Opera broadcasts on BNA and whatever stations will carry her.
“Given the tragedies which Dara has left in her wake, it is a privilege and a joy to show you a happy ending. Corwin, his once and future bride Siofra, and their children are finally together as a family. They were gracious enough to answer some questions.”
Corwin, when asked what attracted him to Siofra, replies “She is a soul mate who cares for me and gives me a reason to live and to hope for the future. She is the hummingbird, the poetry, the chord and the sunrise.” He has no plans to set those sentiments to music.
When asked about Corwin, Siofra replies with “There is no mistaking he is a very comely man but what called to me was his kindness and compassion. Corwin wrote a ballad for my father’s passing, a man he can come to know in the 20 years from our betrothal to our wedding. The song was something he intended to be private, his offering to my father’s star as it set in the western sky. I happened to hear it and I felt the stirring in my heart that my people calling the bonding calling.”
Mischievously, Opera asks Corwin if he feels peculiar being Benedict’s grandson in law. Corwin scoffs. “We are gods. The Egyptians and the Olympians were closer in blood in their marriages. Why do the Victorian ideals have to imposed on us because certainpeople ban being skyclad?”
Opera chuckles. “Yes, but the Egyptians and the Olympians got on better among themselves than sons of Oberon did. Didn’t you feel self-conscious knowing Benedict could call you ‘sonny?’ For that matter, Siofra, did Benedict have any concerns when you decided to marry Corwin?”
Siofra shakes her head. “I do not wish to speak for my grandfather, especially in a medium that he is not fond of. I shall clarify, as I am dedicated to the truth. My parents and Oberon arranged my marriage to Corwin, without the consent of myself, Corwin, or Grandfather. Both Corwin and I recognized ourselves as more than just children to lieges. We were vassal, and vassals do as told.
“My grandfather spoke to me of his concerns and a long betrothal period was agreed on. To be fair, neither Corwin or I were smitten at first sight; we were vassal but this was an agreement that would bind us together for all our lives, so there was so hesitation. I am glad of this as lust did not cloud our minds and we came to know one another. We became friends and once I knew, felt the bond forming, I set the date. By this point, it was clear to all that we would wed and so we did. Grandfather was there and has ever supported me having a loving and lawful marriage. He has met my children in their youth and I look forward to him being part of our lives one more.”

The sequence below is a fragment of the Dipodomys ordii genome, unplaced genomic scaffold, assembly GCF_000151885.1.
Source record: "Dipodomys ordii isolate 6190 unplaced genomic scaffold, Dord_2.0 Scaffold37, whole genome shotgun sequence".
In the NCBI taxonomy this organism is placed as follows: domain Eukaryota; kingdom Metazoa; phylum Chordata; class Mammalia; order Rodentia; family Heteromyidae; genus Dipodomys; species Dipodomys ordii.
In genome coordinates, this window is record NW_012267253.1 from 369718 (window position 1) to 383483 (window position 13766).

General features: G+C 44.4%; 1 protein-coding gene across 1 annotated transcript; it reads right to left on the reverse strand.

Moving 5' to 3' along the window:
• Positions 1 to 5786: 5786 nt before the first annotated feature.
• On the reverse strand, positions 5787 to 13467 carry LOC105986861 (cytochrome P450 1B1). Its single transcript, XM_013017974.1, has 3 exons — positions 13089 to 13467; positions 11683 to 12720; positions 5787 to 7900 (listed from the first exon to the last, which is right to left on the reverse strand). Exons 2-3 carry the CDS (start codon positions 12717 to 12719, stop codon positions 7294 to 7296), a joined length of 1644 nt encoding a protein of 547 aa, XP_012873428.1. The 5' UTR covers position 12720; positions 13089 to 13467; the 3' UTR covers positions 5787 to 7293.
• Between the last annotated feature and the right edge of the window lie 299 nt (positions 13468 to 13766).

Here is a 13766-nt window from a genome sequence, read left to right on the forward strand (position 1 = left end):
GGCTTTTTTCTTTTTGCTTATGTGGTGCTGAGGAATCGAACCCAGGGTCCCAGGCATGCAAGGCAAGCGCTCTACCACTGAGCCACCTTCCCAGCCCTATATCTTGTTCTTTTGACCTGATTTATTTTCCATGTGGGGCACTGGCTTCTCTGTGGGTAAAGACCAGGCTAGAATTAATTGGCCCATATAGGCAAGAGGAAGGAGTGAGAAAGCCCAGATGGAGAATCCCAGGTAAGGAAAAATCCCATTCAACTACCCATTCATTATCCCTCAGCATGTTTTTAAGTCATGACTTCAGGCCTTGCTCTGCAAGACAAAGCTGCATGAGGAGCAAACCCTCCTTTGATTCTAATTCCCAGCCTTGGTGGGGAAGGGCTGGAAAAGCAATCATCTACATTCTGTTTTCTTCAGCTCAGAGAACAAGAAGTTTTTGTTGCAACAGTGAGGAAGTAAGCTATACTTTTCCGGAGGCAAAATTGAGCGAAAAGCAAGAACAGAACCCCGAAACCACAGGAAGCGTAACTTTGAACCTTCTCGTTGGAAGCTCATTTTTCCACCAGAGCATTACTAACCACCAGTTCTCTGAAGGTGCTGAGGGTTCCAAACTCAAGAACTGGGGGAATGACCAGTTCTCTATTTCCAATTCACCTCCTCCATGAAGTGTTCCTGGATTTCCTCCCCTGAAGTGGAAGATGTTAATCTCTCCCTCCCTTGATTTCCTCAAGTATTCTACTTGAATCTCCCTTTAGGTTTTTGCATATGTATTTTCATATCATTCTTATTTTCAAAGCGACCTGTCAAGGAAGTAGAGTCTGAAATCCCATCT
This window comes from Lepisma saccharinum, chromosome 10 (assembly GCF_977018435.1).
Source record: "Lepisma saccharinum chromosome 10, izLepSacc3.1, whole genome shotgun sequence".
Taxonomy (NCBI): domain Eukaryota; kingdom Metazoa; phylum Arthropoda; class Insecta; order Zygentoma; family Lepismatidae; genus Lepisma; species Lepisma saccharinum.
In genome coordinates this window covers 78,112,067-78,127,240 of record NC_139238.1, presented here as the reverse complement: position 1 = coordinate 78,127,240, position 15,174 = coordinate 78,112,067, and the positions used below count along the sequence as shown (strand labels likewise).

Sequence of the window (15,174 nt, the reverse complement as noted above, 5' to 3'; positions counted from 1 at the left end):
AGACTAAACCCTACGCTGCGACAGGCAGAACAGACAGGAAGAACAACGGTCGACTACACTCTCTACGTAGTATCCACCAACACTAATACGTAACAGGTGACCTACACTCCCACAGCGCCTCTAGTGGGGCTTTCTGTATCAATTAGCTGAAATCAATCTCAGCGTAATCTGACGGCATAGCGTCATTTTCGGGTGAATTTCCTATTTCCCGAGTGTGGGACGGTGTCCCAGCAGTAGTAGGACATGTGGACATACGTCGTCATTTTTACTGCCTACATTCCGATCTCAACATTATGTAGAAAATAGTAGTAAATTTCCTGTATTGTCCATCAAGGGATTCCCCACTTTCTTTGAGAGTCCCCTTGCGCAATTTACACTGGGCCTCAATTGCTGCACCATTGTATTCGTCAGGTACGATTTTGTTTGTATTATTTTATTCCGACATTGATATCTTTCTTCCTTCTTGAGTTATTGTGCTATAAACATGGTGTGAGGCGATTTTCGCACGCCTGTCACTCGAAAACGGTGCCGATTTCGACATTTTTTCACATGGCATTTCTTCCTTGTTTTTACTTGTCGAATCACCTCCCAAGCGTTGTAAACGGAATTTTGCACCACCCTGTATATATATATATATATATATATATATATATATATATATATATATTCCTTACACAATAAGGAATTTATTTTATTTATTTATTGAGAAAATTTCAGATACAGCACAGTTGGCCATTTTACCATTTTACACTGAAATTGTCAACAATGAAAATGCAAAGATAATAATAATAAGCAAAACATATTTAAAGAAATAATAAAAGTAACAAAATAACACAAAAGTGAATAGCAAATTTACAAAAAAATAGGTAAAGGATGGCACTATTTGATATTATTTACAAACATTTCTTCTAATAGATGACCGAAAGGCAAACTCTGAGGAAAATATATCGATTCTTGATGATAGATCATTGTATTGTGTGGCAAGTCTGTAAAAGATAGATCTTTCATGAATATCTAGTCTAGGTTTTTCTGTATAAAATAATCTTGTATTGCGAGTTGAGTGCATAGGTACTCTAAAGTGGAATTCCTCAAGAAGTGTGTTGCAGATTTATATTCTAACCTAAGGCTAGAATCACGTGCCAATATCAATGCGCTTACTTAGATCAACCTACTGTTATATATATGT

And speaking of the children, Opera asks that since they clearly had lives before their official recognition, do they consider their ranks new things, or did they always see themselves as princes and princesses in exile?
Corwin Prince Fionn: Thank you for asking, tis a good question. Respectfully, lady, I offer a third perspective. We have been raised to know of our heritage outside Valour’s borders. I look forward to the day I may visit the great eternal city of Amber and pay my respects to her sovereigns. Valour is the land of my birth and one day I will relieve my parents of their sacred duty but I feel the call of places beyond, my blood beckoning.
Princess Bree: I’ve been a princess since birth and Valour is home. People bandy about I have rights and claims to things outside of Valour, but for the time being, I am content to explore what lies beyond our borders, clear out any of the Lynxx stranglers and hopefully see Llewellla hang for her crimes. I am a scion of Amber and Valour and she basely tried to poison me. That mermaid has swum her last.
Prince Conall: I am a Prince of Valour, and blessed with the purpose of protecting this great land. We have suffered much and our land just begins to heal, thanks in large part to the return of my sire. Perhaps one day I will journey to Amber and Thelbane, but for now, I am content.
Lastly, Opera asks whether Dara’s children by Corwin are disenfranchised.
Corwin denies it. “There are enough real bastards around. We do not need to retroactively create them. Dad did that with Finndo and Osric and we are still cleaning up from those wars 50,000 years ago.”
Opera nods. “So if they came to visit, you’d welcome them to stay as long as they liked — at least, on a case-by-case basis?”
Siofra would nod the affirmative to the former.